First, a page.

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News Archive

Friday, 22 November 2013


The Napthine Government is withholding money from Central Victorian schools despite promising only three months ago that additional funding would go to schools from the start of 2014, State Labor Members for Bendigo, Maree Edwards and Jacinta Allan said today.

 “When Denis Napthine signed up to the former Federal Labor Government’s Gonski package he promised that schools would start seeing the extra funding from the start of the 2014 school year,” Ms Edwards said.

“Under the Gonski educational reforms, schools in the electorates of Bendigo East and West were set to benefit from an extra $75 million over the next six years

“Schools are shocked to now find that this Gonski funding has not been included in their indicative budgets for next year – a big broken promise from Denis Napthine that is affecting the budget bottom line in schools.”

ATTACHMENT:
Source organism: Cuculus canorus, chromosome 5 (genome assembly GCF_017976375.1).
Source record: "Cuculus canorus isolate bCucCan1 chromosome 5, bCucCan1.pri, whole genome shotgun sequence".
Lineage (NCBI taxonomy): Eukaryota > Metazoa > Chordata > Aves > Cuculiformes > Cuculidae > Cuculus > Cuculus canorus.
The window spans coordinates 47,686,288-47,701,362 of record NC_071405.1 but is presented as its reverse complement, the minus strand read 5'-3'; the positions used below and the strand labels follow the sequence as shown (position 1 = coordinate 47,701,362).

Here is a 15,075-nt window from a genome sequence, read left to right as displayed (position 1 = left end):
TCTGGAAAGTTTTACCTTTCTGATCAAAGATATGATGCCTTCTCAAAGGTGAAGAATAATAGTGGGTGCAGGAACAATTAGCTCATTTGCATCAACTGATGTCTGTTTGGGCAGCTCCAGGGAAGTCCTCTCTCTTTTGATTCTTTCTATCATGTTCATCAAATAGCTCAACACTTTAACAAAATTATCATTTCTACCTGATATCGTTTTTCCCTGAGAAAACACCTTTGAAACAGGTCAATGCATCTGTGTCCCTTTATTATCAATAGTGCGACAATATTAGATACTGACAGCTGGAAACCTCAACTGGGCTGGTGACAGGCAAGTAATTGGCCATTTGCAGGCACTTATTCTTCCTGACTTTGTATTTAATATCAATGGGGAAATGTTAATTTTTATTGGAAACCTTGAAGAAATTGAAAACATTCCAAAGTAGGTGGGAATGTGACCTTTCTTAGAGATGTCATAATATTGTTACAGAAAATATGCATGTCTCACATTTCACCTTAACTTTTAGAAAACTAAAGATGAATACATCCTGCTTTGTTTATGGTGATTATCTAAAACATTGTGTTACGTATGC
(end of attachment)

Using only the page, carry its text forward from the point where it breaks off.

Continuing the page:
“Schools are very worried at losing this much anticipated extra funding. Schools face the difficult prospect of having less money in their budget allocated by the Napthine Government next year than they did this year.

Member for Bendigo East, Jacinta Allan said that the ‘Gonski’ reforms were aimed at supporting public education for every student in every school across Victoria, with a particular focus on addressing educational disadvantage.

“Denis Napthine’s $75 million cut to Central Victorian schools flies in the face of what he promised just three months ago.”   

“Denis Napthine has a poor track record in education. His Government has slashed over $600 million from schools since coming to office Denis Napthine had to be dragged kicking and screaming to sign up to the ‘Gonski’ educational reforms and the extra money that came with these changes,” Ms Allan said.

“All this on top of having cut $300 million a year out of TAFE and $48 million from the Victorian Certificate of Applied Learning (VCAL). 

“It’s clear that education just isn’t a priority for Denis Napthine and his Liberal National Government. For Central Victorian students, they and their schools are worse off to the tune of $75 million.”


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